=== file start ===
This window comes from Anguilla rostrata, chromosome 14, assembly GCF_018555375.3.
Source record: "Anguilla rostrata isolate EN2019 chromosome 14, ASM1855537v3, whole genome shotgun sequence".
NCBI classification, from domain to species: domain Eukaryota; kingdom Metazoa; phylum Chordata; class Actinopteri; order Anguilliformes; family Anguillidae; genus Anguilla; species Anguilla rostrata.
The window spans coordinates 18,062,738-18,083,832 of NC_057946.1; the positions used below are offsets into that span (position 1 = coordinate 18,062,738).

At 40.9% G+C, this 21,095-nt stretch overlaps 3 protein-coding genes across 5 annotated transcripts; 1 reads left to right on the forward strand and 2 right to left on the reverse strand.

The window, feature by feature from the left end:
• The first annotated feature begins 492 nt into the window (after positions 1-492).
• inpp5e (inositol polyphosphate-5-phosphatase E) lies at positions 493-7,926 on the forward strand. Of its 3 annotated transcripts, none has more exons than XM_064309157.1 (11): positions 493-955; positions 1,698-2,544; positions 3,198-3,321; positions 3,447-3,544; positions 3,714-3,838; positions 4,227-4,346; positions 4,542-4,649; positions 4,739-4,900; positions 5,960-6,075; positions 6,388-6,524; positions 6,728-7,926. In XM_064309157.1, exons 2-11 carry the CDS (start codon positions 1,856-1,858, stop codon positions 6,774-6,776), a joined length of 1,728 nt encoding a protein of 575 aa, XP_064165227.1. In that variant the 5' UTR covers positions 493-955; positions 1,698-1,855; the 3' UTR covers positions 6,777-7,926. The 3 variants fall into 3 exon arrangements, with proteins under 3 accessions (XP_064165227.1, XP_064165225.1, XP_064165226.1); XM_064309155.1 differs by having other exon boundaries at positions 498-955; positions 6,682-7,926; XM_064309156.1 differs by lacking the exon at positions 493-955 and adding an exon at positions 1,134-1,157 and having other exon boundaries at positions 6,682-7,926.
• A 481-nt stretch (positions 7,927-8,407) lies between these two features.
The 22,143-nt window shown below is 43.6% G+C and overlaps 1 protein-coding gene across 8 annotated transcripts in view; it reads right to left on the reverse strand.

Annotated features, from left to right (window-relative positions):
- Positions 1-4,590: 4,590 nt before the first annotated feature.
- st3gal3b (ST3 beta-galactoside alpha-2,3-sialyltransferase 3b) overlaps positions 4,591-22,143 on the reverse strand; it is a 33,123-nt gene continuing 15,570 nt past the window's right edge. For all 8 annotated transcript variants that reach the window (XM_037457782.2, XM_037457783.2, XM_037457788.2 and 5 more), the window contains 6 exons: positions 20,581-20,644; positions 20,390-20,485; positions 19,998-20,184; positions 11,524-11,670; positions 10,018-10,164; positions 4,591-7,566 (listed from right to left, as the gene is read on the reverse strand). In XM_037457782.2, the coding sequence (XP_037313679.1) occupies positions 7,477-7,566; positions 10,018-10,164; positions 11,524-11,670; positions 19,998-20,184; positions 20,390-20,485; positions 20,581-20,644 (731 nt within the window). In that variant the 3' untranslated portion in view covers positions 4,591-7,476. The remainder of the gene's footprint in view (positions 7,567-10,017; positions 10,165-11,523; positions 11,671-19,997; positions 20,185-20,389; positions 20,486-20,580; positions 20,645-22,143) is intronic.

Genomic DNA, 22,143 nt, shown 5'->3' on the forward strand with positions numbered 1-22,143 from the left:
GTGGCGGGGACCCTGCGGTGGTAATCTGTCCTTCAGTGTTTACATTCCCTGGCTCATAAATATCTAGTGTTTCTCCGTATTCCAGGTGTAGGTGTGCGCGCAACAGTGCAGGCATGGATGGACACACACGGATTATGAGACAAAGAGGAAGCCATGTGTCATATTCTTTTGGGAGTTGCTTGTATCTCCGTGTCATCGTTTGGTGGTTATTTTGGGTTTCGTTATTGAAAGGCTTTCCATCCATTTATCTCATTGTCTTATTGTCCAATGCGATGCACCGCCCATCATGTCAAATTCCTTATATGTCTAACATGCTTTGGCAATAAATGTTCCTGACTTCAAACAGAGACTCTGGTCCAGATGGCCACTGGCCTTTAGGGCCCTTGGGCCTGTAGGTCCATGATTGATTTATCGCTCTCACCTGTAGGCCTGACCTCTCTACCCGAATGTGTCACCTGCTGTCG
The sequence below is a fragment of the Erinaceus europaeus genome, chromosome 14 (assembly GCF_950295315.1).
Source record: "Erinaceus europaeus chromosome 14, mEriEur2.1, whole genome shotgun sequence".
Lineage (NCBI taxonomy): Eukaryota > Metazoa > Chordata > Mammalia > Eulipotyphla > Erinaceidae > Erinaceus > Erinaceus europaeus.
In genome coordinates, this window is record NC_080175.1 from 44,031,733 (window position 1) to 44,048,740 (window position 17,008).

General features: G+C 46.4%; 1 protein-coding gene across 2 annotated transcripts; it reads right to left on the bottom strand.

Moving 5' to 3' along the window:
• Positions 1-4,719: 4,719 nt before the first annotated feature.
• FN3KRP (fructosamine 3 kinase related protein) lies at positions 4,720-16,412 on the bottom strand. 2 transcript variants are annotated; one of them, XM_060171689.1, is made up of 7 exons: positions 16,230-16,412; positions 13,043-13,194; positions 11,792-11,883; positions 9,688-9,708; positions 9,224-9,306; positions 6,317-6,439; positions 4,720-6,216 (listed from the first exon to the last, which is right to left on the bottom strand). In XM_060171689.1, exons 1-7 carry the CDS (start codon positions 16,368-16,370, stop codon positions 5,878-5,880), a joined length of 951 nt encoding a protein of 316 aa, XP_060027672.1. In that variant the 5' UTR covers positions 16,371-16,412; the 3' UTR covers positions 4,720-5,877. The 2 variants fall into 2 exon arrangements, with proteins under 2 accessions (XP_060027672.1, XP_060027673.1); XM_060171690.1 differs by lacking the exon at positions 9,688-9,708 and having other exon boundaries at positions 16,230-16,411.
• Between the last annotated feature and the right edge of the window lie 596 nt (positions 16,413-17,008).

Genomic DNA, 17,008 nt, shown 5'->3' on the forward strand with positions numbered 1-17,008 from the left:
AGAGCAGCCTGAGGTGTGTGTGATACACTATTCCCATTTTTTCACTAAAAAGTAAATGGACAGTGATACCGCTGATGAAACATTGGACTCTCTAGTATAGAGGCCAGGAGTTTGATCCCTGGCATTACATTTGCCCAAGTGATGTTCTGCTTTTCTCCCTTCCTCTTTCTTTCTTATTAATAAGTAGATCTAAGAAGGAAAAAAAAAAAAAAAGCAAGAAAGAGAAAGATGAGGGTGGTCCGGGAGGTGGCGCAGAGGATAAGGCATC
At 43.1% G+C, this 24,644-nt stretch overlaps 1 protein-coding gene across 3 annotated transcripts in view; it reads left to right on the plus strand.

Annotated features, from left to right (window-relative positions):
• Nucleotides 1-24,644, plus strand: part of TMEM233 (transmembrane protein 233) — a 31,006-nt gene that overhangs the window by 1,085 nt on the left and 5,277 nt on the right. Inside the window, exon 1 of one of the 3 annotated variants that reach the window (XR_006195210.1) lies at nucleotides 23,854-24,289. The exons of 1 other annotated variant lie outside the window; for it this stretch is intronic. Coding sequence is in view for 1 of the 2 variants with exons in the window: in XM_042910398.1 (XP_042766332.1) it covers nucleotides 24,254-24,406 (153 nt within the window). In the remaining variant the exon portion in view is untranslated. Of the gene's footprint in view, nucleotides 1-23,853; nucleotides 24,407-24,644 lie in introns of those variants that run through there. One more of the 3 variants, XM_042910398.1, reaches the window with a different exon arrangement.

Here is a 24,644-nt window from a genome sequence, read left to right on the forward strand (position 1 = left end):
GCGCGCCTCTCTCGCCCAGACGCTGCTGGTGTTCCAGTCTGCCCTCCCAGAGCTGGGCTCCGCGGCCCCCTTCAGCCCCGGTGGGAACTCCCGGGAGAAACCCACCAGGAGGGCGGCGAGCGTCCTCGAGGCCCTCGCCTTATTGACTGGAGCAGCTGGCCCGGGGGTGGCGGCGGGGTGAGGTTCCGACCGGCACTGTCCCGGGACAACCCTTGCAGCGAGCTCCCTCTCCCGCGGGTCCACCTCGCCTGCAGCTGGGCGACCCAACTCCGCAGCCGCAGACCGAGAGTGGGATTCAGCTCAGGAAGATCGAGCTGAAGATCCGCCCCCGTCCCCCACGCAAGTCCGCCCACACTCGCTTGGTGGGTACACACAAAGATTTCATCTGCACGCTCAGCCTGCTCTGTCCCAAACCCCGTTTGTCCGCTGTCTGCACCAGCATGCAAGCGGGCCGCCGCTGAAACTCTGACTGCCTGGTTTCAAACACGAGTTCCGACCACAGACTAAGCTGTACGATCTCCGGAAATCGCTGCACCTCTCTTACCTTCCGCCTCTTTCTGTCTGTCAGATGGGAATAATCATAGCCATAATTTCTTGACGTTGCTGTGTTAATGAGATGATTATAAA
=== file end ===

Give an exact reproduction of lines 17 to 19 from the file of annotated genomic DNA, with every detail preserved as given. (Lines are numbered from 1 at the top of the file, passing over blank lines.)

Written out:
Source record: "Erinaceus europaeus chromosome 14, mEriEur2.1, whole genome shotgun sequence".
Lineage (NCBI taxonomy): Eukaryota > Metazoa > Chordata > Mammalia > Eulipotyphla > Erinaceidae > Erinaceus > Erinaceus europaeus.
In genome coordinates, this window is record NC_080175.1 from 44,031,733 (window position 1) to 44,048,740 (window position 17,008).